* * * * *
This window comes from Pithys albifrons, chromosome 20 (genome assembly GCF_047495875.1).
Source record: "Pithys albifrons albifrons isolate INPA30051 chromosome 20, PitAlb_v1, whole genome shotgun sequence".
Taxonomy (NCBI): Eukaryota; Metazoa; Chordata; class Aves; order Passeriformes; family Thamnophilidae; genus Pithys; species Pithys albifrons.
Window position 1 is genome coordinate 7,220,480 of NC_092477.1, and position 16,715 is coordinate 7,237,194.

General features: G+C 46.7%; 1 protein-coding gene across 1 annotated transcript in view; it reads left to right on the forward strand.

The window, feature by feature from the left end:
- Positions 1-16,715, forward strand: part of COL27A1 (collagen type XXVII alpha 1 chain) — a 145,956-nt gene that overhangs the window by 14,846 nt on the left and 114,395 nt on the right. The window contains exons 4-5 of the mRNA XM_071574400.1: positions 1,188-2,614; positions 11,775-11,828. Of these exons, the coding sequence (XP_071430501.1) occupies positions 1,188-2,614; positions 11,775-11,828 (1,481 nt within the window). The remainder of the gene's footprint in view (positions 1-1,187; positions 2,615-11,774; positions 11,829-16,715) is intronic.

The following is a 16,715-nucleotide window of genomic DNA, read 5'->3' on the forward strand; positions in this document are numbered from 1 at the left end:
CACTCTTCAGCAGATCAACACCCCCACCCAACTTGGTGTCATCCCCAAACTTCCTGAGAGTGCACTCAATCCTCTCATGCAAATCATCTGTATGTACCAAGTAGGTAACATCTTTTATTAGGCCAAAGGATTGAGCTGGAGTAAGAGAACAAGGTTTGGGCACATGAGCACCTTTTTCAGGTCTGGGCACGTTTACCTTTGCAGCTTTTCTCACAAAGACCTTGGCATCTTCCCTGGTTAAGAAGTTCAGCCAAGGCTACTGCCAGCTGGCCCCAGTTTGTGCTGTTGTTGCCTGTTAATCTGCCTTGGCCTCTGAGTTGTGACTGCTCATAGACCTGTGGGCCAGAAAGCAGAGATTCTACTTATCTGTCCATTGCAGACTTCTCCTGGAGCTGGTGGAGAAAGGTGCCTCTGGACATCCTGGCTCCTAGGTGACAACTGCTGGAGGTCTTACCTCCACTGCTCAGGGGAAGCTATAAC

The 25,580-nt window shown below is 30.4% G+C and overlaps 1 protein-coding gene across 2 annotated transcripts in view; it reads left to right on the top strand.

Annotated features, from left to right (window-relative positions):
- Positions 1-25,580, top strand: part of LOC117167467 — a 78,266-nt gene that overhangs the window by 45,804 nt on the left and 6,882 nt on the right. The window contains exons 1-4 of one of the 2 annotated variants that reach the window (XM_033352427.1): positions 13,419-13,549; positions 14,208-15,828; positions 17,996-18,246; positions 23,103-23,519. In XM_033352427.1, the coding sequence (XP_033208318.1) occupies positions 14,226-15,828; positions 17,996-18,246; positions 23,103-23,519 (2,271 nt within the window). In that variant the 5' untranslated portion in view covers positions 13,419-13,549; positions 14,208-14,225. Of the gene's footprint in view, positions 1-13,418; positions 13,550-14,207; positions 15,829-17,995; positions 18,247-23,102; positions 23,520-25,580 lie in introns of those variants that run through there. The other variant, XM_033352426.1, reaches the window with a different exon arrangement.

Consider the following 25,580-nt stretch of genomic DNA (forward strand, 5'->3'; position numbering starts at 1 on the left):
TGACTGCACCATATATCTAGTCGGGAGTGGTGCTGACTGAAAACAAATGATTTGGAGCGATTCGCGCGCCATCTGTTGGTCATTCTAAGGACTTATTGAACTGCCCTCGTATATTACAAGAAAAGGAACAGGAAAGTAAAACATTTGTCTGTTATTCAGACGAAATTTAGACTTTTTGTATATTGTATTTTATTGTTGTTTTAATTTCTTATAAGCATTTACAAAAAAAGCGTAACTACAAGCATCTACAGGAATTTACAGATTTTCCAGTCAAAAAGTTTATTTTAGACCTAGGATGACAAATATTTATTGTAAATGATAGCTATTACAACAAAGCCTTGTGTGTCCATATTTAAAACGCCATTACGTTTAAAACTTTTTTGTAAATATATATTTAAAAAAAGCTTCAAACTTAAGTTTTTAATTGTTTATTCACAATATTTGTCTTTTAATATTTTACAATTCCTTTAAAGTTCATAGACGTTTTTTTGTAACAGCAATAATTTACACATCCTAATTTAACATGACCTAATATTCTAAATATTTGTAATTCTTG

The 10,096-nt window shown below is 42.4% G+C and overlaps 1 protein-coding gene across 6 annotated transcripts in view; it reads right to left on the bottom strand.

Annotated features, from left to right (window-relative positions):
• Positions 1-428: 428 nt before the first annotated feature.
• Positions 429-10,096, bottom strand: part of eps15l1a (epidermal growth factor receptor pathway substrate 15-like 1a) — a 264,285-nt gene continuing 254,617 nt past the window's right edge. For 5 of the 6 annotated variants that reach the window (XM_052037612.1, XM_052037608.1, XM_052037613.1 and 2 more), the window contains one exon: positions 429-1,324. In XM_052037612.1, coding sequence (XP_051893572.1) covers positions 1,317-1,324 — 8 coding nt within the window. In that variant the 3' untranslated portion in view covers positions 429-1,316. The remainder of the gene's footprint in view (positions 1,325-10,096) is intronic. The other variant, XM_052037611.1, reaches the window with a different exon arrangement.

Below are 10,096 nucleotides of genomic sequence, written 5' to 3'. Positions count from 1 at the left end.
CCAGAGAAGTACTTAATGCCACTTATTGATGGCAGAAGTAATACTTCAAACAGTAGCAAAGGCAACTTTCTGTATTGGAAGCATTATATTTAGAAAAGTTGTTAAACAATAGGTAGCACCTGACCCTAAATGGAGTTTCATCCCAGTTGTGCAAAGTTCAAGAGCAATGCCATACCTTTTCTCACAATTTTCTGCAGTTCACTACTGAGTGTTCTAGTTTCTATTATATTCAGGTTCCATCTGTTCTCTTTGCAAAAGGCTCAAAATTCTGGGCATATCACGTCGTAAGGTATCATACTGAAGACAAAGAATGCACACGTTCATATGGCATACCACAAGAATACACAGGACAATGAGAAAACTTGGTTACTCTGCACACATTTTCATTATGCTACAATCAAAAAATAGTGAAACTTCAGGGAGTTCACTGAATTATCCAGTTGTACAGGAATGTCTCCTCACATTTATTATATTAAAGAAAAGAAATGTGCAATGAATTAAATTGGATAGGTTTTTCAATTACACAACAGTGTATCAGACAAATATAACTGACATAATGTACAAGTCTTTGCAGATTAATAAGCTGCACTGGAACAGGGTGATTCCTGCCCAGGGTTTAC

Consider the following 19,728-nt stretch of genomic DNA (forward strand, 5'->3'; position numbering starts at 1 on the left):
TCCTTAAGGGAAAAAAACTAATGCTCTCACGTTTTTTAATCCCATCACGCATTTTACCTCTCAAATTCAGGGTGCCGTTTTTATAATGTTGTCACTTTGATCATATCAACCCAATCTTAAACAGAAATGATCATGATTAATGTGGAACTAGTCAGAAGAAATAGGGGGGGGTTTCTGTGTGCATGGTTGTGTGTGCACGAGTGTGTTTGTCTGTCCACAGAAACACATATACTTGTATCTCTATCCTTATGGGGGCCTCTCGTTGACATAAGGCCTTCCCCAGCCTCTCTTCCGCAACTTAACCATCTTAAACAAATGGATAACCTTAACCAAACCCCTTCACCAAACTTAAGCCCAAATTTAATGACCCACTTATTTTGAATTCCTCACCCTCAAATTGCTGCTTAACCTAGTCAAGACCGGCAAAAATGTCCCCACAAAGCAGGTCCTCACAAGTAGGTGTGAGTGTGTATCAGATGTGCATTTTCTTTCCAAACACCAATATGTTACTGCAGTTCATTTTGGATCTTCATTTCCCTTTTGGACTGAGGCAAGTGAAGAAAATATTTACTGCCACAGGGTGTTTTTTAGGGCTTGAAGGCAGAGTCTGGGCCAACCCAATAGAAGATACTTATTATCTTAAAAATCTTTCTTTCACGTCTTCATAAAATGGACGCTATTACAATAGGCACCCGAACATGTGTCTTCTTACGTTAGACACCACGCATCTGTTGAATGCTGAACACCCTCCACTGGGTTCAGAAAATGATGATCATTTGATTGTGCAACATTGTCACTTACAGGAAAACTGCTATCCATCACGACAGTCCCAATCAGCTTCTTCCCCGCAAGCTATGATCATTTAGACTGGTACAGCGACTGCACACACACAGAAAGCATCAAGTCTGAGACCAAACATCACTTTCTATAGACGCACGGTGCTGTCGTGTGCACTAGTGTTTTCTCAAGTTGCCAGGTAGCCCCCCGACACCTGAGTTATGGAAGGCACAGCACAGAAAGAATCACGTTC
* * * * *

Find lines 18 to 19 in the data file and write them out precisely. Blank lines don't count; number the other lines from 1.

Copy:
• Positions 429-10,096, bottom strand: part of eps15l1a (epidermal growth factor receptor pathway substrate 15-like 1a) — a 264,285-nt gene continuing 254,617 nt past the window's right edge. For 5 of the 6 annotated variants that reach the window (XM_052037612.1, XM_052037608.1, XM_052037613.1 and 2 more), the window contains one exon: positions 429-1,324. In XM_052037612.1, coding sequence (XP_051893572.1) covers positions 1,317-1,324 — 8 coding nt within the window. In that variant the 3' untranslated portion in view covers positions 429-1,316. The remainder of the gene's footprint in view (positions 1,325-10,096) is intronic. The other variant, XM_052037611.1, reaches the window with a different exon arrangement.

Below are 10,096 nucleotides of genomic sequence, written 5' to 3'. Positions count from 1 at the left end.